•  After some reluctance, Columbus, Ohio, is rolling out a gunshot detection program

    •  Drones will supplement fire, police departments in National City, Calif.

    •  Police need more money, tech to meet Florida school protection mandates

    •  ‘People are literally being poisoned’: How sewage problems in Alabama got so bad — and why other states should worry

    •  Roadmap for biosecurity and biodefense policy in the United States

    •  The strange and curious case of the deadly superbug yeast

    •  Las Vegas shooting hotel sues survivors to avoid liability

    •  China built an army of influence agents in the U.S.

  • The Russia watchPutin is winning the cybersecurity war; Russia’s ‘CyberCaliphate’ ruse; Twitter suspends Guccifer, DCLeaks, and more

    •  Forget the summit: How Trump let Putin win the cyber-security war

    •  The end of all illusions

    •  How the Russians broke into the Democrats’ email, and how it could have been avoided

    •  ‘She was like a novelty’: How alleged Russian agent Maria Butina gained access to elite conservative circles

    •  Maryland to investigate voter registration database vendor linked to Russian investor

    •  Bitcoin, malware and ‘spearphishing’ helped Russian agents hack Democratic Party computers in 2016 election

    •  The 2 ways Russia may have helped Trump steal the election aren’t what you think

    •  After indictment, Russian hackers’ lives “changed forever,” ex-ambassador says

    •  Russian intelligence officers targeted state and county election boards, U.S. Justice Department alleges

    •  Government’s Kaspersky ban takes effect

    •  Senators call for DOJ investigation of Fancy Bear’s ‘CyberCaliphate’ ruse

    •  Twitter suspends Guccifer and DCLeaks after Mueller links them to Russian hacking operation

  • The president & the intelligence communityIntel director Coats: Russia interfered in 2016 election

    In Monday’s joint press conference in Helsinki, President Donald Trump sided with President Vladimir Putin’s “powerful denials” of Russia’s interference in the 2016 presidential election, and questioned the unanimous verdict of the U.S. intelligence community – a verdict based on national technical means, digital forensics, and human sources – that there is a mountain of incontrovertible evidence confirming Russia’s meddling. Shortly after the press conference, Director of National Intelligence Dan Coats issued a terse statement defending the veracity of the intelligence community’s assessment.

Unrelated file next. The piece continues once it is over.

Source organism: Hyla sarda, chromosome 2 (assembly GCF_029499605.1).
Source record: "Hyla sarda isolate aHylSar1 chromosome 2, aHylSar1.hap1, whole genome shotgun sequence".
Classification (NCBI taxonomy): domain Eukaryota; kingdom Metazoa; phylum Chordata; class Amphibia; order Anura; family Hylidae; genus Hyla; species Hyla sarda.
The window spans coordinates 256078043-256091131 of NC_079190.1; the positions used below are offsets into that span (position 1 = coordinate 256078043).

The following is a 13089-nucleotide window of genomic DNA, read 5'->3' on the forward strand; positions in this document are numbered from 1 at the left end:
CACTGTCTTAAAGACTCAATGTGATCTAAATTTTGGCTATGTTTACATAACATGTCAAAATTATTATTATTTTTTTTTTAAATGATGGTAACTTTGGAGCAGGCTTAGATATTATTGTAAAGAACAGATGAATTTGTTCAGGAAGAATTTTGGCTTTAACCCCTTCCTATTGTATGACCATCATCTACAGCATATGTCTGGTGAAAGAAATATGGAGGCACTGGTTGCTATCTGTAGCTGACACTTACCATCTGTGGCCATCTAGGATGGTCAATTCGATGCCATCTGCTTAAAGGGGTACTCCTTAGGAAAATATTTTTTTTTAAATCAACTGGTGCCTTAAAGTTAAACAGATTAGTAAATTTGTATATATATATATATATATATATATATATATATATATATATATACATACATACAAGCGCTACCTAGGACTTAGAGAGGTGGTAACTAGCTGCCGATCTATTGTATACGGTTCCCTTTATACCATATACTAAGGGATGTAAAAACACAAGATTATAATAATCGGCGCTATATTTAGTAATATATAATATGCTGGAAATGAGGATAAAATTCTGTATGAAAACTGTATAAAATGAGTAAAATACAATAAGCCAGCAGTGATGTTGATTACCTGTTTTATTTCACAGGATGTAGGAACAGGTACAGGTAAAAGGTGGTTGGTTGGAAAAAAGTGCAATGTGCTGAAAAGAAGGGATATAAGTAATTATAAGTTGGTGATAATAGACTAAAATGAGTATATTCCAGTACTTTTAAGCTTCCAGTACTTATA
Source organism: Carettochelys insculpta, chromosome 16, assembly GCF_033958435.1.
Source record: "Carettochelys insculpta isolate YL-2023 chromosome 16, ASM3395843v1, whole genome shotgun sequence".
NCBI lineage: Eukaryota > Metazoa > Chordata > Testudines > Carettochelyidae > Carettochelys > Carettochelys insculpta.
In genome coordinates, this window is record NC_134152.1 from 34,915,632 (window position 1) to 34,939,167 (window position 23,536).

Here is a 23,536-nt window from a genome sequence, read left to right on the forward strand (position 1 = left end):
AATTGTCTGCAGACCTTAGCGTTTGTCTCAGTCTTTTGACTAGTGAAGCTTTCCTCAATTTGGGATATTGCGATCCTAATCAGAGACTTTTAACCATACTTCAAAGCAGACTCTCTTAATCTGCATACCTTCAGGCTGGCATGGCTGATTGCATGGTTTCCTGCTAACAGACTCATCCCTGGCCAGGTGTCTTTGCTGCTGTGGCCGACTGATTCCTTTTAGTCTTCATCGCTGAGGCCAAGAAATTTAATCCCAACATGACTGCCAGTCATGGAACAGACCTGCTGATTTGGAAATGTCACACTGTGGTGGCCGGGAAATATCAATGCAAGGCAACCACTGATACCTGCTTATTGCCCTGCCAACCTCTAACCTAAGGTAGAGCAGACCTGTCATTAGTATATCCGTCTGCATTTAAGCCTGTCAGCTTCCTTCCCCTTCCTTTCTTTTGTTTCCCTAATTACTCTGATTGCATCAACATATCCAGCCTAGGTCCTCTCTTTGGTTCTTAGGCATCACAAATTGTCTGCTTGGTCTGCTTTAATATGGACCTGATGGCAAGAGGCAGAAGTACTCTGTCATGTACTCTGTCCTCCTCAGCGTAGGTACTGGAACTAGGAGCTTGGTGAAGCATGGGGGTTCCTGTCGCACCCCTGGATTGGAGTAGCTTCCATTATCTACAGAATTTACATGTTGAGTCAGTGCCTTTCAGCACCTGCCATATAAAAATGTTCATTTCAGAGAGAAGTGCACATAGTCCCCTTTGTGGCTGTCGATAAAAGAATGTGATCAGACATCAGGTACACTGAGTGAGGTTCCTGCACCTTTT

• The president & the intelligence communityDonald Trump’s fight with his own intelligence services will only get worse

    By Dan Lomas

    Those wanting a robust response by the United States to Russian foreign policy in Europe and the Middle East were worried about the Trump. But the worst was yet to come: in an extraordinary 46-minute joint news conference after the two men met, Trump refused to support the intelligence community’s assessment that Russia had intervened in the 2016 U.S. presidential election. While it’s foolhardy to predict the future at the best of times, never mind under the Trump administration, it’s certain that America’s spies and President Trump face a stormy future.

  • The Russia connectionU.S. charges woman with links to Kremlin, U.S. politicians as covert Russian agent

    Maria Butina, a 29-year old Russian national in the United States on a student visa, cultivated ties with American conservative politicians and groups – especially the NRA – and was close to people around Donald Trump. She bragged at parties in Washington that she could use her political connections to help get people jobs in the Trump administration after the election. She was arrested on Monday and charged with being a covert Russian agent. The criminal complaint says that she reported to Aleksandr Torshin, a Russian oligarch who doubles as a cut-out for Russian intelligence. Torshin became a lifetime member of the NRA in 2012, and is now being investigated for allegedly steering millions of dollars from the Kremlin to the NRA in 2016, which the NRA then used to fund pro-Trump advertising and campaign events.

  • Iran’s nukesIran sues U.S. at World Court for leaving nuclear deal

    The International Court of Justice (ICJ) has confirmed that Iran has filed a lawsuit against the United States over the re-imposition of sanctions against Tehran by U.S. President Donald Trump’s administration, claiming the move violates the nuclear treaty Tehran signed with the United States and five other world powers.